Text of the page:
Defense attorneys in the Hemy Neuman murder trial rested their case Thursday after calling two forensic psychiatrists to the stand to testify that Neuman was legally insane the day he killed Russell "Rusty" Sneiderman.
Before the defense closed, Judge Gregory Adams gave Neuman what might be his last chance to take the stand and defend himself in the case that could send him to prison for the rest of his life.
"I will not be testifying," a soft-spoken Neuman told the judge.
"He did not see this as murder. He saw it as a mission."
The prosecution, led by prosecutor Don Geary and DeKalb County District Attorney Robert James, contend that Neuman is faking mental illness.
Neuman is charged in the death of Sneiderman, who was gunned down in Nov. 2012 after dropping his child off at a Dunwoody daycare center. He has pleaded not guilty by reason of insanity.
Much of Thursday was taken up with defense attorney Bob Rubin and Geary questioning defense witness Dr. Tracey Marks. She is one of the two experts who diagnosed Neuman as mentally ill, suffering from bipolar disorder with psychosis. Marks said that means Neuman couldn't tell the difference between right and wrong.
Geary pressed Marks on whether she could have been duped into thinking Neuman was delusional.
"He did not see this as murder," Marks told the jury. "He saw it as a mission."
Neuman has told defense psychiatrists that he saw a demon and an angel who urged him to kill Sneiderman to protect the Sneiderman's two young children. The defense argues that Neuman believed the angel told him that the Sneiderman children were in fact his own biological children.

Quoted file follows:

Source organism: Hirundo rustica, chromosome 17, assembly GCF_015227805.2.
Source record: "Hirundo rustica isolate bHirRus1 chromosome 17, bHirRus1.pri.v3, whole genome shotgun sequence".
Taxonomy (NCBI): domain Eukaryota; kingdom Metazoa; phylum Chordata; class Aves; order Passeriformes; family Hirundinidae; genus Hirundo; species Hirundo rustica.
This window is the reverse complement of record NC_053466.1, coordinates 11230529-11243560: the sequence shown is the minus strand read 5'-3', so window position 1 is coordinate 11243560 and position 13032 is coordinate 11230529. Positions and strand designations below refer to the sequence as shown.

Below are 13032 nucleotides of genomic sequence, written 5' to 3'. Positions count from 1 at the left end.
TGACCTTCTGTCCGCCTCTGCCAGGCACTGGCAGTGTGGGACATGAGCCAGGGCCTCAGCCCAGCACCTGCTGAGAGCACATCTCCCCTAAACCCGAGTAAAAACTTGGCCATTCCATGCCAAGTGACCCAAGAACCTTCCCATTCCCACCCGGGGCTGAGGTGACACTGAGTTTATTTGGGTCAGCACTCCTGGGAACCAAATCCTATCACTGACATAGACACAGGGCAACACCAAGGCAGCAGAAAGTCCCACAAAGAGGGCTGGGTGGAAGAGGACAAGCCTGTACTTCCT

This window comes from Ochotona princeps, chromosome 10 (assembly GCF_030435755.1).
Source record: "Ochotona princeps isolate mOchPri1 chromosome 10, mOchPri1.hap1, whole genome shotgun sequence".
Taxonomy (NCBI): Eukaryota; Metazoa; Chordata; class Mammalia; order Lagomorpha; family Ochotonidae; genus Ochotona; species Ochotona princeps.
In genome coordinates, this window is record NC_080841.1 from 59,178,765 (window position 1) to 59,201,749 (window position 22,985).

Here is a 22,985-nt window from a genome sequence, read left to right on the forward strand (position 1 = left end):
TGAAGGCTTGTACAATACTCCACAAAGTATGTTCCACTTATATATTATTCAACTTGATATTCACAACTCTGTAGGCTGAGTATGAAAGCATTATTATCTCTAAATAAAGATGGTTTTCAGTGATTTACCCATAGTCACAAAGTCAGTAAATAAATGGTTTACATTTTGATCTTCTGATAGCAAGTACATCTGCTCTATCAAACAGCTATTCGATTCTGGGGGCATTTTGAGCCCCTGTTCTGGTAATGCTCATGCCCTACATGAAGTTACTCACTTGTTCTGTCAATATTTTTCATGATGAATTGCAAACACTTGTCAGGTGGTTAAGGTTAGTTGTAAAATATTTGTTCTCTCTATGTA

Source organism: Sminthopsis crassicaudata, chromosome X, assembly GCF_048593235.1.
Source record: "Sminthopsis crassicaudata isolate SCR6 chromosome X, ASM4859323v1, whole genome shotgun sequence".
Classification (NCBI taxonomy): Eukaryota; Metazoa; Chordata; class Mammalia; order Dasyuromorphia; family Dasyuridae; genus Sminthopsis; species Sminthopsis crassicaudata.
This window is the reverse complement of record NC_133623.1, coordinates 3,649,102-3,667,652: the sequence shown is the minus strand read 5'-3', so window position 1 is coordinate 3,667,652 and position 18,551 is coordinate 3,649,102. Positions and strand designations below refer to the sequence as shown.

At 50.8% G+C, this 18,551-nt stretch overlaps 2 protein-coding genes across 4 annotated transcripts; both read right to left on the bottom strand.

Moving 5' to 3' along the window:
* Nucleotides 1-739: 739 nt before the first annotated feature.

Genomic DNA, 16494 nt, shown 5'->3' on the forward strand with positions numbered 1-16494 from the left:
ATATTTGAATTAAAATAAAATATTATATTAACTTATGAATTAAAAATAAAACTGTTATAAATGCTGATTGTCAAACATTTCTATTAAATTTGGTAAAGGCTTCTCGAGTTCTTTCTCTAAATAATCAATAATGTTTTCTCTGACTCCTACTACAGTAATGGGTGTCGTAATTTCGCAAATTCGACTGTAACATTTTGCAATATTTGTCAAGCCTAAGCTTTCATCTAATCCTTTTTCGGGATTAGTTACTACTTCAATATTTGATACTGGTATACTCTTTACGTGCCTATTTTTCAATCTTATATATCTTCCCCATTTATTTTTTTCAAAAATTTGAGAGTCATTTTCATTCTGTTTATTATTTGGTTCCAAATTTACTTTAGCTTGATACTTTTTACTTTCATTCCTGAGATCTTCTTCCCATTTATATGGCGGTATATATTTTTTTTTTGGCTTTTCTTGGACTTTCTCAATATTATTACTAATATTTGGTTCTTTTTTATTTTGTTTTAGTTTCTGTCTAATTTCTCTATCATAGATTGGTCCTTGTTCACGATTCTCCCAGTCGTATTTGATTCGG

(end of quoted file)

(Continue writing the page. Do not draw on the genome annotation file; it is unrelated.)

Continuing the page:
But Geary argued that Neuman must have known it was wrong to kill because he lied to the police, wore a disguise to the crime scene, and threw the gun into a lake after the shooting.
Both the defense and prosecution contend that Neuman, a former manager at GE Energy, was having a workplace affair with Andrea Sneiderman. Neuman was her boss. She denies having an affair with him.
But Neuman was driven to kill by a "rescue fantasy." Marks told the jury. She said that meant he thought he had to protect the Sneiderman children at all costs from growing up in an abusive household like he did.
"There is no evidence that Rusty was harming the kids, but that's what makes this a delusion," Marks said.
Geary asked if it was possible that Neuman was lying about the delusion. Marks answered, "It's always possible."
The prosecution also called into question the amount of work the doctor did to form her opinion - reviewing about 100 documents from 8,000 pages of evidence and spending 7 hours in interviews and tests with Neuman.
"If there was in fact, no depression, that he made it up, would that change your opinion?" Geary asked.
"Maybe, maybe not," she replied.
Finally, asked, "Is it possible that someone has fooled you by lying?"
"Yes, it's possible," she said.
Defense's Rubin countered by asking Marks if the prosecution had brought up any solid evidence that would make her change her diagnosis right. But she stuck to her assessment.
"This is my opinion,” she testified. “It's up to the jury to decide."
After the defense rested its case, the prosecution began its rebuttal by calling forensic psychologist Dr. Pamela Crawford, who is expected to testify that Neuman is faking mental illness.
It's not clear how long prosecution’s rebuttal will last, or who will be called.
Court resumes at 9 a.m. Friday.
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